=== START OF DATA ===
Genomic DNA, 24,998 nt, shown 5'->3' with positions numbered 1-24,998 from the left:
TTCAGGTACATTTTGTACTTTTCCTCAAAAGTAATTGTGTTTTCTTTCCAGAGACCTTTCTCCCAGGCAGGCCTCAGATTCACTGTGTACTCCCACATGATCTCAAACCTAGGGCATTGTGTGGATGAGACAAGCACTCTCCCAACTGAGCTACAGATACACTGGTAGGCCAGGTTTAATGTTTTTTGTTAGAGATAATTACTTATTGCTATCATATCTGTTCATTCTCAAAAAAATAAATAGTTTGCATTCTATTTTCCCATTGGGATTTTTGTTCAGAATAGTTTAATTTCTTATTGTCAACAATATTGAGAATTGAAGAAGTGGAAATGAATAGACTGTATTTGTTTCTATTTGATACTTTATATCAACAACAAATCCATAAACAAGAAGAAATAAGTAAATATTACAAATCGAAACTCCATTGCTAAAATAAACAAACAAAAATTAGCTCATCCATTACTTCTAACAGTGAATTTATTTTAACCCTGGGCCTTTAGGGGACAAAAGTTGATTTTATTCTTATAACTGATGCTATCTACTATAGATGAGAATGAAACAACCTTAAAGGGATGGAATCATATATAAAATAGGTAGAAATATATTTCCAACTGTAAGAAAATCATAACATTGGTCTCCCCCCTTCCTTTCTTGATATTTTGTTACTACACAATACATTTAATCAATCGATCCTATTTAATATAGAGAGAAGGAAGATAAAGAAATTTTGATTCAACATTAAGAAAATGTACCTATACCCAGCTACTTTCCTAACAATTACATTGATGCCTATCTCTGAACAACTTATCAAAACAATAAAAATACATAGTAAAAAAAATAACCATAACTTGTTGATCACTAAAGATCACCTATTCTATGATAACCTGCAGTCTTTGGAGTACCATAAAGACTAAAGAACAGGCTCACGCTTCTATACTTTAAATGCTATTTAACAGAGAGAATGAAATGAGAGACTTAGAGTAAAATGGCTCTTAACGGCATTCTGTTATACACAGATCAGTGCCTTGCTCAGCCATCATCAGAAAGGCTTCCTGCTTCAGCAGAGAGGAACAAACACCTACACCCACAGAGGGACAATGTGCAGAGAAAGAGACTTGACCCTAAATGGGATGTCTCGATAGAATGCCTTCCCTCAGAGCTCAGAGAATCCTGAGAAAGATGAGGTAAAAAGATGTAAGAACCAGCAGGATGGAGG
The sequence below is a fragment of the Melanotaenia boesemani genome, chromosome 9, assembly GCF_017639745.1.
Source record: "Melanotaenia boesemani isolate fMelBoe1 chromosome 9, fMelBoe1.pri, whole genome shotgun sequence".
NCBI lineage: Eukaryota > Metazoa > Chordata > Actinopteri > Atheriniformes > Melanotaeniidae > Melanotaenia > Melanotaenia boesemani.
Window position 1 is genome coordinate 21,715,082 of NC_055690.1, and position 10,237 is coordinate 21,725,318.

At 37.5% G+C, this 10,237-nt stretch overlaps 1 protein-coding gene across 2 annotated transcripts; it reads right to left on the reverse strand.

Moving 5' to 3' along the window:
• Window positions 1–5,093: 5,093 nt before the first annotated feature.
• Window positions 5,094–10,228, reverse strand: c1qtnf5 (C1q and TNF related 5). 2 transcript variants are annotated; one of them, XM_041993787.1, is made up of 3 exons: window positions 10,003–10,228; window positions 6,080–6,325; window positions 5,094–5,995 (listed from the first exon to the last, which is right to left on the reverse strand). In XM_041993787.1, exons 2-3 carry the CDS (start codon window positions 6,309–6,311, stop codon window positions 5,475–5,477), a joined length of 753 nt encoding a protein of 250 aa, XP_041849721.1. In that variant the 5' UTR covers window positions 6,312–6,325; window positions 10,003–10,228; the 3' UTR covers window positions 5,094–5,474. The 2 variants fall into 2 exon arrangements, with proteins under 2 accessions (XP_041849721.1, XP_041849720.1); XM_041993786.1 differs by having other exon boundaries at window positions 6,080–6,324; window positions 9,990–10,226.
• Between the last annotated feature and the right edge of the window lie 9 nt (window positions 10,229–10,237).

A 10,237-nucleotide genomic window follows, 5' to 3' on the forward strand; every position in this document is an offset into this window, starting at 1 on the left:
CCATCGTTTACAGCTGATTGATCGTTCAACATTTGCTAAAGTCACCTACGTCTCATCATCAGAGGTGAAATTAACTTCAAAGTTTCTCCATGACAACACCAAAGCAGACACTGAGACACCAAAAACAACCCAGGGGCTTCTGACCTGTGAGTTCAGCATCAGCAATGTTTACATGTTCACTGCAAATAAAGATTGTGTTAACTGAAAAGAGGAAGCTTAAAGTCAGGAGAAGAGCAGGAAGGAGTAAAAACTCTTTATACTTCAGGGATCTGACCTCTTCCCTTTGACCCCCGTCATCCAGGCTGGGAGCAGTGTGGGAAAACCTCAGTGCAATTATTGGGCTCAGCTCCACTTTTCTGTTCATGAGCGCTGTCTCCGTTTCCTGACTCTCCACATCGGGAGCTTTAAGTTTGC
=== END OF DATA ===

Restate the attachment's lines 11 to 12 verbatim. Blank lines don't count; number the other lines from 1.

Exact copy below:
• Between the last annotated feature and the right edge of the window lie 9 nt (window positions 10,229–10,237).

A 10,237-nucleotide genomic window follows, 5' to 3' on the forward strand; every position in this document is an offset into this window, starting at 1 on the left: